One consequence of the COVID story that seems to have been seriously under-reported has been the impact on the global bond markets. There has been a genuine crash here too, although it may not have lasted for long in some cases. Generalising about fixed-income markets is difficult because bonds vary hugely in nature. Gilts (UK government bonds), German Bunds and US Treasurys are generally regarded as amongst the safest, in the sense that the chances of a default are slim, but these all fell sharply in a few crazy days around March 18th. The UK Index–linked Gilts Index fell by an astonishing 17.5% at one stage. With many other bonds priced around government benchmarks, the knock-on effects can be significant. For highly rated, investment grade debt, issued by ‘safe’ entities such as Unilever or Tesco, analysts will compare their yield to an equivalent gilt. Since these companies carry business risk, unlike the rock-solid UK government, this needs to be compensated through a higher yield; this difference is known as the spread. Just before the crisis, investment grade bonds were trading with a spread slightly below 1%, leaping to almost 4% at the height of the panic.
High yield debt (issued by companies with a riskier business model) saw a much more pronounced move, with spreads ‘blowing out’ over 10%, or 1,000 basis points in bond-speak. Though somewhat unusual, Andrey Kuznetsov, a senior portfolio manager at Federated Hermes, notes that on the 57 occasions that this happened since the late 1990s, in only three instances did high-yield investors lose money in the following 12 months - and even then, it was less than 5%. The average return was almost 40%. Past returns are no guide to the future as we know, but this demonstrates the extent to which financial markets frequently sell off disproportionately. Going back to equities briefly, the team at Montanaro has produced some similar research on UK smaller companies. They note that when the price/earnings ratio falls into the 12-14x range, the average annual return over the next 8 years has been around 15% per annum.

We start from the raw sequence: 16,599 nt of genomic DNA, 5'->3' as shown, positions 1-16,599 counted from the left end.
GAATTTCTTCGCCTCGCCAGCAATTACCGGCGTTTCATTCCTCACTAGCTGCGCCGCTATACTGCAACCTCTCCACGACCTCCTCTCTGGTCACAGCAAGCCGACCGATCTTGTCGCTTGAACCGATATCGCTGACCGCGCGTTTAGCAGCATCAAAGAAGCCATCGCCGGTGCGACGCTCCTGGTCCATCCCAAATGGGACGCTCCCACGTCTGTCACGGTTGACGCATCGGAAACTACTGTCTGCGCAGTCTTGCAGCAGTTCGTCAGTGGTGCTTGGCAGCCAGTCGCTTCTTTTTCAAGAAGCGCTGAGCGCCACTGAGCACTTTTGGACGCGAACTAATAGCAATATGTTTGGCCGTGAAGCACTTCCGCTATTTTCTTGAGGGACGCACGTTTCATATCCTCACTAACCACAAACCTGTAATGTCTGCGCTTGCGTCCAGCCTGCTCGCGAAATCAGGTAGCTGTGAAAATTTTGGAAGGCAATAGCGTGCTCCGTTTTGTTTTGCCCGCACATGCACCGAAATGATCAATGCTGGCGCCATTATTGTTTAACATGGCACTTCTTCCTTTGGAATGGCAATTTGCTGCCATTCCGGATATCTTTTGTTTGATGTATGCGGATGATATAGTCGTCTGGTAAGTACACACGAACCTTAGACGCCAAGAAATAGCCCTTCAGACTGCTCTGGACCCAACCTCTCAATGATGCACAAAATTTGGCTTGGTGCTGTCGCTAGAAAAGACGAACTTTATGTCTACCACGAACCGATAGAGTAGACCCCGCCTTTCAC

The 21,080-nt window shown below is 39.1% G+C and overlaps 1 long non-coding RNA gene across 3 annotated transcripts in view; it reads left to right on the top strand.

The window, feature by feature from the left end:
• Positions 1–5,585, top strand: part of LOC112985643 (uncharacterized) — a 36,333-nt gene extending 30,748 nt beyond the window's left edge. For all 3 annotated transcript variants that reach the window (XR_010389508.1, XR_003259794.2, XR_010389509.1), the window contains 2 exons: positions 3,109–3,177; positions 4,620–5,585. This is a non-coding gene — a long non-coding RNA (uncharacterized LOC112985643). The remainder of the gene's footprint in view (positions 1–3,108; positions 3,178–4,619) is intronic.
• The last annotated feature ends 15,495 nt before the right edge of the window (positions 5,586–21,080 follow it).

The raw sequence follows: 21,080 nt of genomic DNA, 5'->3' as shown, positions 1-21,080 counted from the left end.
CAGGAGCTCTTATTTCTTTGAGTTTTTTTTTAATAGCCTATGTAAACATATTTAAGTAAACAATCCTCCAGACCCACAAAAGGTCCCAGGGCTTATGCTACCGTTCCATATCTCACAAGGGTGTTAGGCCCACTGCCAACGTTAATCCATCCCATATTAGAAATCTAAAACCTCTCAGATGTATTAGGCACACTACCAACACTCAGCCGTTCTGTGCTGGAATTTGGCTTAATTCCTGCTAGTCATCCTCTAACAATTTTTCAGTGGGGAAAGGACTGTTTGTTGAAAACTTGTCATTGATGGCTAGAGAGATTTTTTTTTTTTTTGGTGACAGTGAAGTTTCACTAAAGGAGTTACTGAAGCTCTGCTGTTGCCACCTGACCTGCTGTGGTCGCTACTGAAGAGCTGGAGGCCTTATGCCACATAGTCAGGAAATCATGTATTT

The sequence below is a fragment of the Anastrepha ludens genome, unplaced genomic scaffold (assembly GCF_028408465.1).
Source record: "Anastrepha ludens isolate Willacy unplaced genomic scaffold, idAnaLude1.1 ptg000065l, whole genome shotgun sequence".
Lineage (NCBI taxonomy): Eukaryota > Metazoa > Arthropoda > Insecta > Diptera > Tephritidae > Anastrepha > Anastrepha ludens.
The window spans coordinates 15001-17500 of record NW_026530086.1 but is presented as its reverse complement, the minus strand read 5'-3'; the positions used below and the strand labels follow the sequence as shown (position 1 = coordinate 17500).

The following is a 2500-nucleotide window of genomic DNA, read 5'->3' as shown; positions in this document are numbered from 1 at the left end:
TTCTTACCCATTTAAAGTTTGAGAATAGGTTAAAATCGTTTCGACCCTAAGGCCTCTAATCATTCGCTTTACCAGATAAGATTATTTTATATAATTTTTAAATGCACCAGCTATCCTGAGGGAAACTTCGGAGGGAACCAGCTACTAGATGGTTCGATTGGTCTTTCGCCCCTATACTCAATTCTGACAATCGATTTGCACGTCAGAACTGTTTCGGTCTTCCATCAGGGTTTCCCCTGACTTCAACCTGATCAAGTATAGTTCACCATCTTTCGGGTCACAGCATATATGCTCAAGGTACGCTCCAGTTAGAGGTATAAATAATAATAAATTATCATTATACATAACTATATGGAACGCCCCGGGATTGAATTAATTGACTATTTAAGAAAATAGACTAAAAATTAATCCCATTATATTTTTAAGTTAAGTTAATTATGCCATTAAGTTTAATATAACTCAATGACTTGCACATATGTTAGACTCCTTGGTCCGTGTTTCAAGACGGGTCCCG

In conclusion, it would be folly to announce that the worst is behind us, but it would also be wrong to predict that another leg down is coming. It seems most likely that VC Day (victory over coronavirus) will coincide with the announcement of a successful vaccine, but that does not imply either that the stock market will immediately take off, as tempting as it might be to assume. To some extent the financial markets are already pricing this in. However, what we can say with some confidence is that by sticking to a method, maintaining discipline, buying quality and not getting drawn into too-good-to-be-true stories, the long-term rewards will accrue – and from this point on they could be very significant.
The value of investments can fall as well as rise.
The value of investments can fall as well as rise.